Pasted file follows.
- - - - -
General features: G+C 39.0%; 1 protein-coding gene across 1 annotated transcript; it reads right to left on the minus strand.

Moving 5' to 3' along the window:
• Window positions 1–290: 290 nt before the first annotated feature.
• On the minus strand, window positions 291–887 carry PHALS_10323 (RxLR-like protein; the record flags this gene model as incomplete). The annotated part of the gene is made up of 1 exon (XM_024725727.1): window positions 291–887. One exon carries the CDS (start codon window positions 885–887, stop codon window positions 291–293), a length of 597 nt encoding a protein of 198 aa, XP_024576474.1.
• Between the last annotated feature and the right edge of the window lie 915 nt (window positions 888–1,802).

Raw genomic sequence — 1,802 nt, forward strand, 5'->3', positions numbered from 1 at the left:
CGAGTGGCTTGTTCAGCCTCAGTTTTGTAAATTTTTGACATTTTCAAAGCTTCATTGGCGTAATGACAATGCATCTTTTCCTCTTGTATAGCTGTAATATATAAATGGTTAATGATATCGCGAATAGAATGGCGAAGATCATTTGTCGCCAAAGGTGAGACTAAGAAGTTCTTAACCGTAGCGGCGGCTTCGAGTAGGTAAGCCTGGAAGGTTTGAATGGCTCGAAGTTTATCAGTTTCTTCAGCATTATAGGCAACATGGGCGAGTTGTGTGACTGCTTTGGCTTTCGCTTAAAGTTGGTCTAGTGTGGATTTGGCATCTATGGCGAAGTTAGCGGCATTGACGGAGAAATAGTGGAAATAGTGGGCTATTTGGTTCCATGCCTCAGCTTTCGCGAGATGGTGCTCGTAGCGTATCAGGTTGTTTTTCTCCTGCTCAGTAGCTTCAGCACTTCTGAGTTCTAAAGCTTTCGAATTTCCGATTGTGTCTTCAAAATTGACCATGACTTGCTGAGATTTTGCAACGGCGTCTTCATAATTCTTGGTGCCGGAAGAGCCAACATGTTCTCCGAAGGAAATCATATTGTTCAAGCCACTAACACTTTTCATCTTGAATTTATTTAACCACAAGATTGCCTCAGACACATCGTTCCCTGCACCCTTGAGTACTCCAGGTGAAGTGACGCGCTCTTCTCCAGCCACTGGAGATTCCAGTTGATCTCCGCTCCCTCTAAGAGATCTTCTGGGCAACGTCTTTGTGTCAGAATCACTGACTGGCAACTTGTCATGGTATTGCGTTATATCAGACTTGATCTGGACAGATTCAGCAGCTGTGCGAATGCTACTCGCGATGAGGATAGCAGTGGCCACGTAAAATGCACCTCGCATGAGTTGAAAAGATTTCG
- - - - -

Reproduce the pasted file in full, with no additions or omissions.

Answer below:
General features: G+C 39.0%; 1 protein-coding gene across 1 annotated transcript; it reads right to left on the minus strand.

Moving 5' to 3' along the window:
• Window positions 1–290: 290 nt before the first annotated feature.
• On the minus strand, window positions 291–887 carry PHALS_10323 (RxLR-like protein; the record flags this gene model as incomplete). The annotated part of the gene is made up of 1 exon (XM_024725727.1): window positions 291–887. One exon carries the CDS (start codon window positions 885–887, stop codon window positions 291–293), a length of 597 nt encoding a protein of 198 aa, XP_024576474.1.
• Between the last annotated feature and the right edge of the window lie 915 nt (window positions 888–1,802).

Raw genomic sequence — 1,802 nt, forward strand, 5'->3', positions numbered from 1 at the left:
CGAGTGGCTTGTTCAGCCTCAGTTTTGTAAATTTTTGACATTTTCAAAGCTTCATTGGCGTAATGACAATGCATCTTTTCCTCTTGTATAGCTGTAATATATAAATGGTTAATGATATCGCGAATAGAATGGCGAAGATCATTTGTCGCCAAAGGTGAGACTAAGAAGTTCTTAACCGTAGCGGCGGCTTCGAGTAGGTAAGCCTGGAAGGTTTGAATGGCTCGAAGTTTATCAGTTTCTTCAGCATTATAGGCAACATGGGCGAGTTGTGTGACTGCTTTGGCTTTCGCTTAAAGTTGGTCTAGTGTGGATTTGGCATCTATGGCGAAGTTAGCGGCATTGACGGAGAAATAGTGGAAATAGTGGGCTATTTGGTTCCATGCCTCAGCTTTCGCGAGATGGTGCTCGTAGCGTATCAGGTTGTTTTTCTCCTGCTCAGTAGCTTCAGCACTTCTGAGTTCTAAAGCTTTCGAATTTCCGATTGTGTCTTCAAAATTGACCATGACTTGCTGAGATTTTGCAACGGCGTCTTCATAATTCTTGGTGCCGGAAGAGCCAACATGTTCTCCGAAGGAAATCATATTGTTCAAGCCACTAACACTTTTCATCTTGAATTTATTTAACCACAAGATTGCCTCAGACACATCGTTCCCTGCACCCTTGAGTACTCCAGGTGAAGTGACGCGCTCTTCTCCAGCCACTGGAGATTCCAGTTGATCTCCGCTCCCTCTAAGAGATCTTCTGGGCAACGTCTTTGTGTCAGAATCACTGACTGGCAACTTGTCATGGTATTGCGTTATATCAGACTTGATCTGGACAGATTCAGCAGCTGTGCGAATGCTACTCGCGATGAGGATAGCAGTGGCCACGTAAAATGCACCTCGCATGAGTTGAAAAGATTTCG